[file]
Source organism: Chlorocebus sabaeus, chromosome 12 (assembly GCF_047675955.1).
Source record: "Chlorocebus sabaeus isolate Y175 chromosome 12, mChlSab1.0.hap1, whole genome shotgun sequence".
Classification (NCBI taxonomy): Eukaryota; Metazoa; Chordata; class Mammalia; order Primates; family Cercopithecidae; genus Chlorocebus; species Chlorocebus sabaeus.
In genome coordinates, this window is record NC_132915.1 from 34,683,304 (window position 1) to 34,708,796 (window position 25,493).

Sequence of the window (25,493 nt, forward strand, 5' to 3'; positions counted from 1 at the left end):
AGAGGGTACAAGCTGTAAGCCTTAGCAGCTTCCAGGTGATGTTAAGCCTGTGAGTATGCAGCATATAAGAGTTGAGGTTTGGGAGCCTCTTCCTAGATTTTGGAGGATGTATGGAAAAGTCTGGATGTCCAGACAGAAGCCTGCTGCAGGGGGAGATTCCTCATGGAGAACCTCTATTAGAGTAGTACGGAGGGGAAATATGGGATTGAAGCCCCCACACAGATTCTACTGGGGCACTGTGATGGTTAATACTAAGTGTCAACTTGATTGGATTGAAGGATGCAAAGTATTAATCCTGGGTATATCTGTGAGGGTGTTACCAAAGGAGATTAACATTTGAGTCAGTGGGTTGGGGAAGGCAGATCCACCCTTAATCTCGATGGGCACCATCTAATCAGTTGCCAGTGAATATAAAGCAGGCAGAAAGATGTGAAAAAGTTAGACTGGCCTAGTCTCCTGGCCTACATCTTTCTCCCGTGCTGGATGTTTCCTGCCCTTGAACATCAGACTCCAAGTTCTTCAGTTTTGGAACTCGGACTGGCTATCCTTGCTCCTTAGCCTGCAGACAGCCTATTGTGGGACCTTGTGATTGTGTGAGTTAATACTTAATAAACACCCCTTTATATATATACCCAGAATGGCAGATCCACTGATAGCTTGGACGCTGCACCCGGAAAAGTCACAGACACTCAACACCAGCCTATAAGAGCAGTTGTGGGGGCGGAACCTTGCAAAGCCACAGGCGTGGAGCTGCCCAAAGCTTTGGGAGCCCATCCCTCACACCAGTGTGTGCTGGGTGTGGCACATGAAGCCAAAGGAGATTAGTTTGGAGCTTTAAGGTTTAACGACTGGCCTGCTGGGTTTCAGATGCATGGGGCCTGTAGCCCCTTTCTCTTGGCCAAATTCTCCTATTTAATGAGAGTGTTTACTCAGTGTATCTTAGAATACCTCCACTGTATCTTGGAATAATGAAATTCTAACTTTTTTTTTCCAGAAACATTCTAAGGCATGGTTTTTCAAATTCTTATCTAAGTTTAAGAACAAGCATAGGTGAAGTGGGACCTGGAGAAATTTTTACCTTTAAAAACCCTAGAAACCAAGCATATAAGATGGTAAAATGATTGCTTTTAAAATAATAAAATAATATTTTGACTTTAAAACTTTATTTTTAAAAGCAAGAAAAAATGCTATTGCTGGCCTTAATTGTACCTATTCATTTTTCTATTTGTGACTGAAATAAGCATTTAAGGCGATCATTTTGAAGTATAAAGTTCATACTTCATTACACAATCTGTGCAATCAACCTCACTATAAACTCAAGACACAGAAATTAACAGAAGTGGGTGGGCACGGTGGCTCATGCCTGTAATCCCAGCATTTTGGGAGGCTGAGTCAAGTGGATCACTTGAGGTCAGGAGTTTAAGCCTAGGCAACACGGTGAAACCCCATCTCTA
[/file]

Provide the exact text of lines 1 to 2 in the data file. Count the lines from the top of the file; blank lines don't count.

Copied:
Source organism: Chlorocebus sabaeus, chromosome 12 (assembly GCF_047675955.1).
Source record: "Chlorocebus sabaeus isolate Y175 chromosome 12, mChlSab1.0.hap1, whole genome shotgun sequence".